PHA addresses concerns about monkeypox in Northern Ireland
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The PHA said there are no confirmed cases of monkeypox in Northern Ireland. It is aware of the cases of monkeypox in England and is in regular contact with the UK Health Security Agency (UKHSA) regarding the situation.
The UK has so far confirmed 20 cases of the infection, with the first case in Scotland confirmed on Monday.
A multidisciplinary incident management team (IMT) has been established in NI to ensure that we are fully prepared for any potential risk to the population of Northern Ireland.
Dr Gillian Armstrong, Head of Health Protection at the PHA, said: “Monkeypox is usually a mild self-limiting illness and most people recover within a few weeks.
“The infection can be passed on through close contact with someone with the infection, or contact with clothing or linens used by a person who has monkeypox.
“However, the virus does not usually spread easily between people and the risk to the Northern Ireland population is considered low.”
The PHA advises that anyone who thinks they have been at risk of exposure with unusual rashes or lesions on any part of their body, especially their genitalia, should contact their local healthcare provider or GUM clinic without delay if they have concerns.
The PHA advises phoning ahead of visiting such a clinic.
“A notable proportion of recent cases in England and Europe have been found in gay, bisexual and other men who have sex with men, so the PHA is particularly encouraging them to be alert to the symptoms and seek help if concerned,” the agency advises. “We can assure them their call or discussion will be treated sensitively and confidentially.
“Clinicians should be alert to individuals presenting with rashes without a clear alternative diagnosis and should contact specialist services for advice.”
The initial symptoms of monkeypox include fever, headache, muscle aches, backache, swollen lymph nodes, chills and exhaustion, the PHA advises.
A rash can develop, often beginning on the face, then spreading to other parts of the body including the genitals.
The rash changes and goes through different stages – it can look like chickenpox or syphilis, before finally forming a scab which later falls off.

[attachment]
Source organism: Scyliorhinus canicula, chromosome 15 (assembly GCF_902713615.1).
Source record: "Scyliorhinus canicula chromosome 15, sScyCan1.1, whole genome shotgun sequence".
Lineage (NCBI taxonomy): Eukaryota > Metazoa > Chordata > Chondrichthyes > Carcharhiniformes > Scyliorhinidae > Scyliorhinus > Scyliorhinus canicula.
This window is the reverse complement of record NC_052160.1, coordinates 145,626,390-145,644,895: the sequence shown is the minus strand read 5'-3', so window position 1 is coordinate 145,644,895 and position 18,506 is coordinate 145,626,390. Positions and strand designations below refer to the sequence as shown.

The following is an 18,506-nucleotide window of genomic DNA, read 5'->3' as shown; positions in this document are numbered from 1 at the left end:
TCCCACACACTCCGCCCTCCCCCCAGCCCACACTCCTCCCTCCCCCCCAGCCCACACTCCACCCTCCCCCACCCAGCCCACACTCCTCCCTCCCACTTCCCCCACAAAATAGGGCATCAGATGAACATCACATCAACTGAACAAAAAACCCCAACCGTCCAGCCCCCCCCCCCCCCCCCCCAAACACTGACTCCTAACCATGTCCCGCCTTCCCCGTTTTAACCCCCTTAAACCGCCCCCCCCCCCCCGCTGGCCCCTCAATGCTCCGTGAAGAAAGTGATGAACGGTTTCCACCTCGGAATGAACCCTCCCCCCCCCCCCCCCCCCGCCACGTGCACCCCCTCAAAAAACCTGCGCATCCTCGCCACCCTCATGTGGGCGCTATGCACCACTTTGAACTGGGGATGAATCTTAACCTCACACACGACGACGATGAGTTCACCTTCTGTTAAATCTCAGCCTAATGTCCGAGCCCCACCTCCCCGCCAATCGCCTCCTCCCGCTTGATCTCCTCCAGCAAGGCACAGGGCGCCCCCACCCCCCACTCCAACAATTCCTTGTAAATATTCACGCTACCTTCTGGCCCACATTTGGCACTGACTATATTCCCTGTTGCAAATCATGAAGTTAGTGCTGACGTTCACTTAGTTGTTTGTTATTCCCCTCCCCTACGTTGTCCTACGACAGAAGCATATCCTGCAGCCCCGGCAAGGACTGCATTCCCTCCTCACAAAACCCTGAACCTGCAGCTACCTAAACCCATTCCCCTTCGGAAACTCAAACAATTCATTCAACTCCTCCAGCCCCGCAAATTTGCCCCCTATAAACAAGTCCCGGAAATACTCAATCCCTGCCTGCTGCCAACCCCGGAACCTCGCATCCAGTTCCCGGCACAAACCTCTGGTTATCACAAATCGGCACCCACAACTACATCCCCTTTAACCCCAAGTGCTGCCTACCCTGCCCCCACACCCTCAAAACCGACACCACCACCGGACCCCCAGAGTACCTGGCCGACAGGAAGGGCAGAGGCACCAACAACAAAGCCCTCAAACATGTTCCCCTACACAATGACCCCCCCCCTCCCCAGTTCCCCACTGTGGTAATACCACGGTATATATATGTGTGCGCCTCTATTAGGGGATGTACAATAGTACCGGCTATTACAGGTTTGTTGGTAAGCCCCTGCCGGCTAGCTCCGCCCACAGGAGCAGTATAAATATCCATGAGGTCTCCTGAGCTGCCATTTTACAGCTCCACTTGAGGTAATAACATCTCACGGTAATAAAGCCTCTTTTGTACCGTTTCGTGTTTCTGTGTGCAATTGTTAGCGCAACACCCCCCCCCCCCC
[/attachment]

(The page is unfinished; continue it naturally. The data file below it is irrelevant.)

For further information on monkeypox see www.nhs.uk/conditions/monkeypox
To read the latest news from UKHSA on monkeypox see https://www.gov.uk/government/news/monkeypox-cases-confirmed-in-england-latest-updates
The PHA says that people likely to be at risk of exposure include, those who have had exposure to a confirmed or probable case in the 21 days before the symptoms appear. It also includes people who have travelled to an area where Monkeypox is endemic, or where there is a current outbreak in the 21 days before symptoms appeared - currently West and Central Africa, Spain, Portugal and USA. The last cateory of people are gay and bisexual people and men who have sex with men.
The Republic of Ireland has no known cases yet while Scotland has one. Twenty cases have been detetced in the UK as a whole.
Scotland has recorded the first case of monkeypox in the country, Public Health Scotland (PHS) has confirmed.
The person is “being managed and treated in line with nationally agreed protocols and guidance”, according to Dr Nick Phin, the medical and public health science director at PHS said on Monday.
Dr Phin described the risk to the public as low, but warned anyone with “blister-like sores” on their body to seek medical attention.
On Friday, the UK Health Security Agency (UKHSA) announced 20 people in England had been confirmed to have the virus, with more expected.
The agency did not confirm details of the person being treated in Scotland, or where they were located, but said close contacts were being traced and would be given support, including the possibility of a vaccination against the virus.
Dr Phin said: “Public Health Scotland is aware of an individual in Scotland who is confirmed to have monkeypox.
“The affected individual is being managed and treated in line with nationally agreed protocols and guidance.
“We have well established and robust infection control procedures for dealing with such cases of infectious disease and these will be strictly followed.
“We are working with NHS Boards and wider partners in Scotland and the UK to investigate the source of this infection.
“Close contacts of the case are being identified and provided with health information and advice. This may include the offer of vaccination.”
He added: “The overall risk to the general public is low.
“Anyone with an unusual blister-like rash, or small number of blister-like sores on any part of their body, including their genital area, should avoid close contact with others and seek medical advice if they have any concerns.”
Initial symptoms of the virus include fever or high temperature; head, muscle and back ache; swollen lymph nodes; chills and exhaustion.
A blister-like rash or small number of blister-like sores can also develop, starting on the face but spreading across the body.
The rash changes throughout the infection, finally forming a scab which falls off within weeks.
Those with the virus are infectious between the time that symptoms start and when the last scab falls off, Public Health Scotland said.